Court Told Vaxxination a ‘Free Choice’
By Lane Sainty
Vaccination certificates have been likened to driver’s licences on the third day of a controversial challenge to state public health orders.
A lawyer for Brad Hazzard has pointed out none of the people suing the Health Minister over vaccination mandates for certain workers have in fact been forced to get the Covid-19 jab.
Jeremy Kirk SC said it was a “notable” fact about the two civil cases before Justice Robert Beech-Jones on Tuesday, day three of the NSW Supreme Court hearing.
“Your Honour has before you 10 plaintiffs, all of whom claim they have been coerced and subject to duress such as to require vaccination,” Mr Kirk said.
“None of whom have been vaccinated.
“They have made their free choice not to get vaccinated, as they are perfectly entitled to do.”
Ten NSW citizens are attempting to overturn certain vaccination rules within the state public health orders.
The lawsuits against Mr Hazzard challenge aspects of the public health orders introduced by the government in a bid to control the Delta variant of the coronavirus.
In one, Natasha Henry and five other citizens are attempting to overturn rules requiring aged care workers to get the Covid-19 jab and prohibiting unvaccinated essential workers from leaving a local government area of concern for their jobs.
Another group, including construction worker Al-Munir Kassam, is asking the public health orders be declared invalid because they impugn their “personal liberty” and force them to undergo a medical procedure.
Ms Henry’s barrister Jason Harkess told the court his clients saw the vaccination rules as “compulsory medical treatment” that infringes on their right to bodily integrity.
“It is permanent in the sense that nobody can remove a vaccination and its consequences once it is injected,” he said.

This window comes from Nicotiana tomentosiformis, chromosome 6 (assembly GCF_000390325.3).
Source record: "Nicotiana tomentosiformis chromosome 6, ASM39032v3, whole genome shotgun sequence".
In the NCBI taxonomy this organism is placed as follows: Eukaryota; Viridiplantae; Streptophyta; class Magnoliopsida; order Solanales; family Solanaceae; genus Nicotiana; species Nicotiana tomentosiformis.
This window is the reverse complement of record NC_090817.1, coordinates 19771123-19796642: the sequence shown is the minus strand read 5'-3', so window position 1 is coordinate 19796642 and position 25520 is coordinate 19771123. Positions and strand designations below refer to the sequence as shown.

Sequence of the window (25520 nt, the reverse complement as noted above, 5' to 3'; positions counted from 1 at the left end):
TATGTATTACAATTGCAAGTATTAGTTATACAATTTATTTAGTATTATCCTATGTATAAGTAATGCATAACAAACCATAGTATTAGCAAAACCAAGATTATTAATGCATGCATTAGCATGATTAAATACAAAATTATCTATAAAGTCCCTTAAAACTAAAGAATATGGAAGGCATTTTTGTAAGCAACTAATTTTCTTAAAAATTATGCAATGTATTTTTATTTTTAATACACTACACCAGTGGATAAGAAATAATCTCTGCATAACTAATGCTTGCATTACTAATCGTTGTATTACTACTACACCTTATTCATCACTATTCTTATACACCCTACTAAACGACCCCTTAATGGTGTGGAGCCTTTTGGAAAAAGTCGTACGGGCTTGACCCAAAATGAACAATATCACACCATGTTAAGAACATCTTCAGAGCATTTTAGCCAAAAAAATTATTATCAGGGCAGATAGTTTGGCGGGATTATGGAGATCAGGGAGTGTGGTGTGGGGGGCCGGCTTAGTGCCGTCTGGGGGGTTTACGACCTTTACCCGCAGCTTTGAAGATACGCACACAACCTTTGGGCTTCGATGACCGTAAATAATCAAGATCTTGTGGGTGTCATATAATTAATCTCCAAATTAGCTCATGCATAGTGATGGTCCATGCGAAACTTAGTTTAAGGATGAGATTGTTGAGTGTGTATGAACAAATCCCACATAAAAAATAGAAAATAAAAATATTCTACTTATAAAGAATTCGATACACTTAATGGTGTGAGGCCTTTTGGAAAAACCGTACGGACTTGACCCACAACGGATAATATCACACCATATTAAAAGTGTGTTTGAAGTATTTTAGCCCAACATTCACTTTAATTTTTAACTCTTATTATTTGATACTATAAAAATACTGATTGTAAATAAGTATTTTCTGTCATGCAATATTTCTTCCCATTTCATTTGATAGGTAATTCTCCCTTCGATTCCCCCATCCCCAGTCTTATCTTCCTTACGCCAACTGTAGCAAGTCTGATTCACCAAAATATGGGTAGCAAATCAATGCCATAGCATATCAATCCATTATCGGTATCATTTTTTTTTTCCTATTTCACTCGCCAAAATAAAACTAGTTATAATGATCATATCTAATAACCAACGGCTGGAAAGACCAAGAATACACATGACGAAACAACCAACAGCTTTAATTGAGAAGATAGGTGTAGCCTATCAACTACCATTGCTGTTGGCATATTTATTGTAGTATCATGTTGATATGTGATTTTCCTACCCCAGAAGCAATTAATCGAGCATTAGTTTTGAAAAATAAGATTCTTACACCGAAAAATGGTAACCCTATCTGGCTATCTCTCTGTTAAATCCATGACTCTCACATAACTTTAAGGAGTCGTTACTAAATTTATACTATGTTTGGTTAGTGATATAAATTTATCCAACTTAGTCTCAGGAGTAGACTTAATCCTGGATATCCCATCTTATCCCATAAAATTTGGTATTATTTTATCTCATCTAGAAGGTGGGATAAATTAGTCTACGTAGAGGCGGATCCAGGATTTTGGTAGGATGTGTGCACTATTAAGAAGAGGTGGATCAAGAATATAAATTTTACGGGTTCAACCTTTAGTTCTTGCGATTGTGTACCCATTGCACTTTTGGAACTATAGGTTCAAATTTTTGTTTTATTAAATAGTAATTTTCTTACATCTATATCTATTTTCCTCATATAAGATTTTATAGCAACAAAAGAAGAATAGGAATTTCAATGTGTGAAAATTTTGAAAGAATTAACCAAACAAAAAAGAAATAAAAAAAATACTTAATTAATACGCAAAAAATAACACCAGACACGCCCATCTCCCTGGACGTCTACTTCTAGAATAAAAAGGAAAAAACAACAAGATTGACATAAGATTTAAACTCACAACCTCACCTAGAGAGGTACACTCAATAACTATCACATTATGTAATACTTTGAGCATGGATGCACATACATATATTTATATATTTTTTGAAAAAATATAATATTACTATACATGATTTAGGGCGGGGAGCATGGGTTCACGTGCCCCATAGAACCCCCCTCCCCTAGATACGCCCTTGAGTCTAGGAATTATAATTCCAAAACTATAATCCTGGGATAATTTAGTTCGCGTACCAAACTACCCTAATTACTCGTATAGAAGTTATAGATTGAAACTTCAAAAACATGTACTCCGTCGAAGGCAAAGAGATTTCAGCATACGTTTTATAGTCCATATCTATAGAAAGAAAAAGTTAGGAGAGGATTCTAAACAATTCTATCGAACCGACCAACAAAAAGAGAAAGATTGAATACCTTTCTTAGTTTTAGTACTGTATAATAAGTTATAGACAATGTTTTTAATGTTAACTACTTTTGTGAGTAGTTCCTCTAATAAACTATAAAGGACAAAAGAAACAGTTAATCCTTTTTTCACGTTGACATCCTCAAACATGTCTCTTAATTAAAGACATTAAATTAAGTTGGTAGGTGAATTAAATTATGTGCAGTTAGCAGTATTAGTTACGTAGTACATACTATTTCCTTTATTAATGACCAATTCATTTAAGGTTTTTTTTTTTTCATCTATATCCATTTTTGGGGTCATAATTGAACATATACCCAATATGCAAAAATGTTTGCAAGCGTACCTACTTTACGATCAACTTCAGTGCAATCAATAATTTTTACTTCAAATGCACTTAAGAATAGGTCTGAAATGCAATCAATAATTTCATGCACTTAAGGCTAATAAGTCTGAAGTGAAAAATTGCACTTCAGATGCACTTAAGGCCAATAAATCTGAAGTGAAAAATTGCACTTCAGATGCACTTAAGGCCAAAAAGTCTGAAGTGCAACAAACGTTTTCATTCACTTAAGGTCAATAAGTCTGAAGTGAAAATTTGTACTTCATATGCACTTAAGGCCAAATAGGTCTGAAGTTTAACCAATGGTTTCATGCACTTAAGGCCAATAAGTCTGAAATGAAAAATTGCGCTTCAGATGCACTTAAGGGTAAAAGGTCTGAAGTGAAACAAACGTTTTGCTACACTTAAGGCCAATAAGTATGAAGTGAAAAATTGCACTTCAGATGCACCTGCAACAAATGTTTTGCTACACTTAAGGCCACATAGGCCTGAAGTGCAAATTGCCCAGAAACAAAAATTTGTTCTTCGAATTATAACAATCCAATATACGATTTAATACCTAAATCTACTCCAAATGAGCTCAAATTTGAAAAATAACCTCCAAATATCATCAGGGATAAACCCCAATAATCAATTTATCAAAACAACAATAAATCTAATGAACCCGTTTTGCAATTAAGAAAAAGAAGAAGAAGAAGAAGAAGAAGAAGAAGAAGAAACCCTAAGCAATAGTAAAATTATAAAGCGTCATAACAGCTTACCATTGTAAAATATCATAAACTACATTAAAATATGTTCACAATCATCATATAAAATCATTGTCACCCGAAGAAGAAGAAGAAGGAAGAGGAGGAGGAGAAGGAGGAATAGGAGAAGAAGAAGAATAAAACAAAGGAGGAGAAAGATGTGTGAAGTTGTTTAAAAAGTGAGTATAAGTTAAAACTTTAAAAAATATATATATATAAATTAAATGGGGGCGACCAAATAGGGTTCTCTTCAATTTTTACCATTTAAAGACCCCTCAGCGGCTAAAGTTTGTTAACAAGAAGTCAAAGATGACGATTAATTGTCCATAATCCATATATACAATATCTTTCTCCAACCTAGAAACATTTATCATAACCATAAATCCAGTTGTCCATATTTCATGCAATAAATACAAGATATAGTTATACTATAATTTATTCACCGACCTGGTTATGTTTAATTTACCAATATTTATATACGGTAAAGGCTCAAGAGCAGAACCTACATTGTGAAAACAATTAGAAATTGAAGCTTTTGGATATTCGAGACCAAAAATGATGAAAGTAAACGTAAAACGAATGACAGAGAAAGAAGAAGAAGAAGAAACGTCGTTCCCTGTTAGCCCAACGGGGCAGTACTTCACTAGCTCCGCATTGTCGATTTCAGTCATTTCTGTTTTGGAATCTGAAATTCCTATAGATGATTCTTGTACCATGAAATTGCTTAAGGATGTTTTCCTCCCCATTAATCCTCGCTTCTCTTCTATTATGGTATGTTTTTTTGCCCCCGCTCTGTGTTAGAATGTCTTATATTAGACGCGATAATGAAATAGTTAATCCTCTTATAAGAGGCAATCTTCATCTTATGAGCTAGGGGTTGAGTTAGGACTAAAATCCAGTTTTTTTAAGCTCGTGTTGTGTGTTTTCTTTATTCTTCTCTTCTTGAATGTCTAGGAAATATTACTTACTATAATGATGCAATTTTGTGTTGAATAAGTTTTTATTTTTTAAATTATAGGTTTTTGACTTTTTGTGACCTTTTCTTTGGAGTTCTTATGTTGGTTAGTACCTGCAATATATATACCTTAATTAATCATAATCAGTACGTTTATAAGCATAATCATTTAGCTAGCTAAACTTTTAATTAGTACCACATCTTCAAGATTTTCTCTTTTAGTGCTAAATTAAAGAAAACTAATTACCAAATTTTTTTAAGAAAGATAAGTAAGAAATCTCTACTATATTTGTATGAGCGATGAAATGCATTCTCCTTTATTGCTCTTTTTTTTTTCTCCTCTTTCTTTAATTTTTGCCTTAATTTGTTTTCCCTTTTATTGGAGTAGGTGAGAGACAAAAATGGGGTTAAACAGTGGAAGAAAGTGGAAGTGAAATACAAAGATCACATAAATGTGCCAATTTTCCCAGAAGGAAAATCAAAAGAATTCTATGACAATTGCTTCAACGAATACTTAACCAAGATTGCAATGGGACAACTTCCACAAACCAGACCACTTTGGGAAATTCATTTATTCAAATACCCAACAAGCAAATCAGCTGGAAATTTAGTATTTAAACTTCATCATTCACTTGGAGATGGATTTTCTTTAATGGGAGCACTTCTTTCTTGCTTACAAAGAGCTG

“The right to earn a living is effectively taken away by these public health orders.”
One of the groups suing Mr Hazzard say the “right to earn a living” is eroded by vaccination mandates for certain industries.
Mr Kirk said “very simply, there is no requirement for vaccination” under the public health orders.
“Is there some economic pressure put to bear? Yes,” he said. “But fundamentally this is a restriction on movement.”
The barrister argued leaving an LGA of concern to attend work was an exemption, of which essential workers could take advantage, and it came with conditions like a litany of other laws.
He likened it to getting a licence.
“Whether it’s (for) driving a car or building a coal mine … You then have a choice as to whether you drive the car or build the coal mine, but if you do, you must comply with the conditions that apply,” he said.
Getting vaccinated was compared to getting a driver licence in court.
Mr Kirk also rejected the argument that needing to carry proof of vaccination violated fundamental rights.
It was no different to getting pulled over for a breath test and being asked to provide your licence, which is a condition of driving, he said.
“Again, that’s not some great intrusion on the privilege against self-incrimination.”
He urged Justice Beech-Jones to accept the evidence of Professor Kristine Macartney, the director of the National Centre for Immunisation Research and Surveillance and a member of the Australian Technical Advisory Group on Immunisation, who testified on the safety and efficacy of Covid-19 vaccines.
“Every so often in a case one sees an expert where their mastery of the subject emanates out of them with everything that they say,” Mr Kirk said.
“And Professor McCartney was one of those people.
He said she had “showed enormous patience answering questions”.
The hearing continues on Wednesday.